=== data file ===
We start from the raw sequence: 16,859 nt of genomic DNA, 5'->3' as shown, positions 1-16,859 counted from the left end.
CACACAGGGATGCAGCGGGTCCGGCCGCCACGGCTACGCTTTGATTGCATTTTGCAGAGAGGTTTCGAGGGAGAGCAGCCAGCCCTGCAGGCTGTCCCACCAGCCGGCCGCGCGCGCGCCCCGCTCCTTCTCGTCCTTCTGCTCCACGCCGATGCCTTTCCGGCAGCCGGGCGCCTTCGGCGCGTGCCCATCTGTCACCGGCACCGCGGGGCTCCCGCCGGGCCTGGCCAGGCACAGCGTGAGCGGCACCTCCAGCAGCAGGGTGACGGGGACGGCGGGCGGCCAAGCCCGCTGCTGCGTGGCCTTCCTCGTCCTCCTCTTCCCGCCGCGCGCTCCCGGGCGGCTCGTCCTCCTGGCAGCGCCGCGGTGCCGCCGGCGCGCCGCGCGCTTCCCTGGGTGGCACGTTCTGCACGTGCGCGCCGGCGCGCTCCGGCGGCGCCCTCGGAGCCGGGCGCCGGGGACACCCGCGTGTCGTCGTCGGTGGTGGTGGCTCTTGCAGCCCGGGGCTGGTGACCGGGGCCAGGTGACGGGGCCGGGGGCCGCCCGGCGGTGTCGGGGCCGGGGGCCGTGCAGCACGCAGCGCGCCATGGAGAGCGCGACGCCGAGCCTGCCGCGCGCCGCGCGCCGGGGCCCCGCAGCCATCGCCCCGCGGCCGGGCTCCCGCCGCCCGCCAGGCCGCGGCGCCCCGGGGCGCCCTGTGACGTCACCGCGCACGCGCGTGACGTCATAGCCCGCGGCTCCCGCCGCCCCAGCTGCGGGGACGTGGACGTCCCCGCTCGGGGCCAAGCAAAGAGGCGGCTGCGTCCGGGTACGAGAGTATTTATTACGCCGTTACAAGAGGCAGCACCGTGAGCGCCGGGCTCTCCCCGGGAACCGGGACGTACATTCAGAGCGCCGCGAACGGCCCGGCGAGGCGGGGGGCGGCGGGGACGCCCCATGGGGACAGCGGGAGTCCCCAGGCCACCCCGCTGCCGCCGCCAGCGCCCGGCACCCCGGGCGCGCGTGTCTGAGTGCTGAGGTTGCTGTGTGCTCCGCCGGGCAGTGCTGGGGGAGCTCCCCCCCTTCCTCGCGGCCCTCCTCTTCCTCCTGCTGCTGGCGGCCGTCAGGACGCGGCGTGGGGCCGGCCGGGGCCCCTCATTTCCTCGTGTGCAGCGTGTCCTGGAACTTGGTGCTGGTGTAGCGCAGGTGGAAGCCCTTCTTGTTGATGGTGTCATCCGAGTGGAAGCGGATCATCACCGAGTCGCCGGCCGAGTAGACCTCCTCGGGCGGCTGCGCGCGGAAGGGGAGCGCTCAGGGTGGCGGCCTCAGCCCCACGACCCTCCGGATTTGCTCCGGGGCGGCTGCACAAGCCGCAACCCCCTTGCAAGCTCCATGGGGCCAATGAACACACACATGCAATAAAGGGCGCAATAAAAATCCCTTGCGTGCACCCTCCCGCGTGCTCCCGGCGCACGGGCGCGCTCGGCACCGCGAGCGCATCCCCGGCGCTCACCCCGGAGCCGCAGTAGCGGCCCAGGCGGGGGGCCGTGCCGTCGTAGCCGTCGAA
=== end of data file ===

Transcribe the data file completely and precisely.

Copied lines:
We start from the raw sequence: 16,859 nt of genomic DNA, 5'->3' as shown, positions 1-16,859 counted from the left end.
CACACAGGGATGCAGCGGGTCCGGCCGCCACGGCTACGCTTTGATTGCATTTTGCAGAGAGGTTTCGAGGGAGAGCAGCCAGCCCTGCAGGCTGTCCCACCAGCCGGCCGCGCGCGCGCCCCGCTCCTTCTCGTCCTTCTGCTCCACGCCGATGCCTTTCCGGCAGCCGGGCGCCTTCGGCGCGTGCCCATCTGTCACCGGCACCGCGGGGCTCCCGCCGGGCCTGGCCAGGCACAGCGTGAGCGGCACCTCCAGCAGCAGGGTGACGGGGACGGCGGGCGGCCAAGCCCGCTGCTGCGTGGCCTTCCTCGTCCTCCTCTTCCCGCCGCGCGCTCCCGGGCGGCTCGTCCTCCTGGCAGCGCCGCGGTGCCGCCGGCGCGCCGCGCGCTTCCCTGGGTGGCACGTTCTGCACGTGCGCGCCGGCGCGCTCCGGCGGCGCCCTCGGAGCCGGGCGCCGGGGACACCCGCGTGTCGTCGTCGGTGGTGGTGGCTCTTGCAGCCCGGGGCTGGTGACCGGGGCCAGGTGACGGGGCCGGGGGCCGCCCGGCGGTGTCGGGGCCGGGGGCCGTGCAGCACGCAGCGCGCCATGGAGAGCGCGACGCCGAGCCTGCCGCGCGCCGCGCGCCGGGGCCCCGCAGCCATCGCCCCGCGGCCGGGCTCCCGCCGCCCGCCAGGCCGCGGCGCCCCGGGGCGCCCTGTGACGTCACCGCGCACGCGCGTGACGTCATAGCCCGCGGCTCCCGCCGCCCCAGCTGCGGGGACGTGGACGTCCCCGCTCGGGGCCAAGCAAAGAGGCGGCTGCGTCCGGGTACGAGAGTATTTATTACGCCGTTACAAGAGGCAGCACCGTGAGCGCCGGGCTCTCCCCGGGAACCGGGACGTACATTCAGAGCGCCGCGAACGGCCCGGCGAGGCGGGGGGCGGCGGGGACGCCCCATGGGGACAGCGGGAGTCCCCAGGCCACCCCGCTGCCGCCGCCAGCGCCCGGCACCCCGGGCGCGCGTGTCTGAGTGCTGAGGTTGCTGTGTGCTCCGCCGGGCAGTGCTGGGGGAGCTCCCCCCCTTCCTCGCGGCCCTCCTCTTCCTCCTGCTGCTGGCGGCCGTCAGGACGCGGCGTGGGGCCGGCCGGGGCCCCTCATTTCCTCGTGTGCAGCGTGTCCTGGAACTTGGTGCTGGTGTAGCGCAGGTGGAAGCCCTTCTTGTTGATGGTGTCATCCGAGTGGAAGCGGATCATCACCGAGTCGCCGGCCGAGTAGACCTCCTCGGGCGGCTGCGCGCGGAAGGGGAGCGCTCAGGGTGGCGGCCTCAGCCCCACGACCCTCCGGATTTGCTCCGGGGCGGCTGCACAAGCCGCAACCCCCTTGCAAGCTCCATGGGGCCAATGAACACACACATGCAATAAAGGGCGCAATAAAAATCCCTTGCGTGCACCCTCCCGCGTGCTCCCGGCGCACGGGCGCGCTCGGCACCGCGAGCGCATCCCCGGCGCTCACCCCGGAGCCGCAGTAGCGGCCCAGGCGGGGGGCCGTGCCGTCGTAGCCGTCGAA